HABARI YA KENYA? Sololo
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HABARI YA KENYA? Sololo

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  • Dear Andrea
    thanks for your post. I toured Sololo with a member from that community who was my interpreter and guide. During my visit I visited my places including schools and the mission hospital. Sololo primary school had 750 students of which I was told 150 were orphans ( this is the number in that particular school not the whole district). I also met orphans living at the mission hospital. The mission hospital takes care of them and also sends them to school. Others were taken care of by their relatives I visited some children living with relatives. No where does it say that no organization takes care of them. At the time I was told there was no orphanage operating in the area infact I would have very much wanted to visit one. However I am glad to hear about Obbitu Children and next time I visit the area I’d be happy to visit them.

    Regards
    anne
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  • Dear MKFC, I am a volunteer of the Community Based Organisation CIPAD, located in Sololo town. After seing your slide, it is my urgency to communicate that since year 2004 CIPAD is managing in the whole district of Sololo the ’Sololo Project’. It is an initiative to support the huge number of orphans and vulnerable children in the district. Our offices and foster-houses are just beside the Sololo dam you have pictured; we support 400 children in the district. 19 of them live in foster-houses at the Obbitu Children Village (3 km far from Sololo Ramata, 500 meters from the dam) while the rest of the children are supported in their own enlarged families in locations and sublocations from Sololo township to Dambala Fachana. We support more or less 180 families (381 children) so not to abandon their children. We monthly provide food rations, we support part of the school fees and we provide for health assessment and (when needed) hospitalization for children every 3 months. We would love if you will correct the wrong informations on your slide (where you declare that 150 children in the districts are orphans and that there are no organisations to take care about them). Feel welcome at Obbitu Children next time you will pass by! Andrea, CIPAD’s volunteer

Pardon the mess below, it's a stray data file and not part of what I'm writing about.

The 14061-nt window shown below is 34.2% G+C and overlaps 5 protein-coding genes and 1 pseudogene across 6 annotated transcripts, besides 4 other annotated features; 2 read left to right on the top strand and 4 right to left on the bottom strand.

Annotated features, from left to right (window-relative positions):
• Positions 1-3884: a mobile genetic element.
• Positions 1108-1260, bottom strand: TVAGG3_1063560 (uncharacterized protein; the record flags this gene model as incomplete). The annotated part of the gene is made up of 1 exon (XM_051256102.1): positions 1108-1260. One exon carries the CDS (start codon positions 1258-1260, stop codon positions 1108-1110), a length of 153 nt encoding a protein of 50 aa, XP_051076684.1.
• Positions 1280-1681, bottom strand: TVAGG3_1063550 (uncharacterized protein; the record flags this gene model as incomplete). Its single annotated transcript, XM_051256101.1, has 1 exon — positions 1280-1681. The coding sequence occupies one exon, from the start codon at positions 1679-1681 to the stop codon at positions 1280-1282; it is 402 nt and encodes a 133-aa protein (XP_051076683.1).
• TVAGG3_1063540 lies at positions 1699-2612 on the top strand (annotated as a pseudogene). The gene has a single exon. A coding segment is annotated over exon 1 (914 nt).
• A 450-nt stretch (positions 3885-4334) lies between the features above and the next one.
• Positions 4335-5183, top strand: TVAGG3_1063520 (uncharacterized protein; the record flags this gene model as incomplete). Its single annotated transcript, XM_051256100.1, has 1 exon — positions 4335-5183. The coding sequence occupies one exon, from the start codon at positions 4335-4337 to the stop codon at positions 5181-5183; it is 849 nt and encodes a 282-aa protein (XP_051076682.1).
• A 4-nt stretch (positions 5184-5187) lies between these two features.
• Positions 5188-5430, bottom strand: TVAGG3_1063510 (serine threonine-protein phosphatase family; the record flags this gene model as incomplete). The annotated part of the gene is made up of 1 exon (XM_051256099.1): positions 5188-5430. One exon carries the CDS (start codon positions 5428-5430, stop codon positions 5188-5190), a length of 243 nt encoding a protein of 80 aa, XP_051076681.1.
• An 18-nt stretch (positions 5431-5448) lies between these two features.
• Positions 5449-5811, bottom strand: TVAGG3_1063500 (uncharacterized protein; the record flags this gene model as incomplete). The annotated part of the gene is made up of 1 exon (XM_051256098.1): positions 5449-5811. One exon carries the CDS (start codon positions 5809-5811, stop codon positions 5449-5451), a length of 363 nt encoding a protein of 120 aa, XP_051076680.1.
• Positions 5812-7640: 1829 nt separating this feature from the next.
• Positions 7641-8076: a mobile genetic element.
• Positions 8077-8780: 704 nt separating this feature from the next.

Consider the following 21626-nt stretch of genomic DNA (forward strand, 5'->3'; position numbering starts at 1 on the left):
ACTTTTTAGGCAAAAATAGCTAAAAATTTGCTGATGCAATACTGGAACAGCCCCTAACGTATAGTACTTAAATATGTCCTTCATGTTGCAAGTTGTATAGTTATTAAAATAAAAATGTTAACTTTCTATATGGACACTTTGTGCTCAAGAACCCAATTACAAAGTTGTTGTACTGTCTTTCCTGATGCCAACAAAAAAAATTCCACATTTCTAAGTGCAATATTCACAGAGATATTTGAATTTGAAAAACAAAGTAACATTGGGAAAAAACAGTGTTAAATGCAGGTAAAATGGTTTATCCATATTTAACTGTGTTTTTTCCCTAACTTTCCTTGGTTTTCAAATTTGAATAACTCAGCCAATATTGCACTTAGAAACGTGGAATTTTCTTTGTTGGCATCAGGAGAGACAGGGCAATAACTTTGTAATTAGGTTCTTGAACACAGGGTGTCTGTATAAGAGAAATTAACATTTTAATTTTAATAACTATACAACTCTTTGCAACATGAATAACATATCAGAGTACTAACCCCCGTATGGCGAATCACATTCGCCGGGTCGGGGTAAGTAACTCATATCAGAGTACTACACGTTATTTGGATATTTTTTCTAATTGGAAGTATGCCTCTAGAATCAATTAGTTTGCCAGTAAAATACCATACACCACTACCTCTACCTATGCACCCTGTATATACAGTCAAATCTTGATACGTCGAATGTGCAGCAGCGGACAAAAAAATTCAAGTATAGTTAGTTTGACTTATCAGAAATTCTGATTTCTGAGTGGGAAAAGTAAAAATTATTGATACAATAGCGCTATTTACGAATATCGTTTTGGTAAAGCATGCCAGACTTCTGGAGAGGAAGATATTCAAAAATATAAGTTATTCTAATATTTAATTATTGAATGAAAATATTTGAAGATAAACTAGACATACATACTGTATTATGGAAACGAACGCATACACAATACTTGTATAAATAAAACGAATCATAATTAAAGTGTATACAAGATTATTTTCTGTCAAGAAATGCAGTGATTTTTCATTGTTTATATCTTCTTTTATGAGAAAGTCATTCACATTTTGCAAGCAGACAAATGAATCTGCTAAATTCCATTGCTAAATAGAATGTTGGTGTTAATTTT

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  • Part of the main centre

HABARI YA KENYA? Sololo HABARI YA KENYA? Sololo Presentation Transcript

  • HABARI YA KENYA?
    • How is Kenya? Mzuri sana. Good and how are you?
    • I could not believe my ears when some greeted me that way 1000km from Nairobi
  • Sololo market square
    • Sololo population is 40, 000
    • About 80km from Moyale town
    • Ethiopia is 2km up the hill
  • Most of the goods come from Ethiopia
    • You can find all soughts
    • of trades at the market square,
    • but the livestock market is near
    • the main road
    • People rely on livestock as the
    • main source of Income.
  • Schools
    • There are about 16 primary schools
    • 2 secondary schools one for boys and one for Girls
    • 1 village polytechnic
    • started in 2009
  • Sololo primary school
    • Oldest primary school
    • in sololo
    • 750 students
    • 550 boys
    • 14 mentally disabled
    • children
    • 150 orphans
    • 14 teachers
    • 4 latrines
  • Anona Primary School
    • 608 students
    • 263 girls
  • School enrollment
    • Primary education is free from class 1-8, Parents are however required to buy school uniform
    • Enrollment of girls in primary school is usually quite high in the lower classes. As time goes by, the number begins to dimish in the upper classes.
    • Girls are subjected to doing house chores such as fetching firewood & cooking leaving them little time for their studies.
    • The overall student permance in most schools is quite low as compared to other parts of the country.
    • Most homes do not have power and doing homework is a challenge for many students.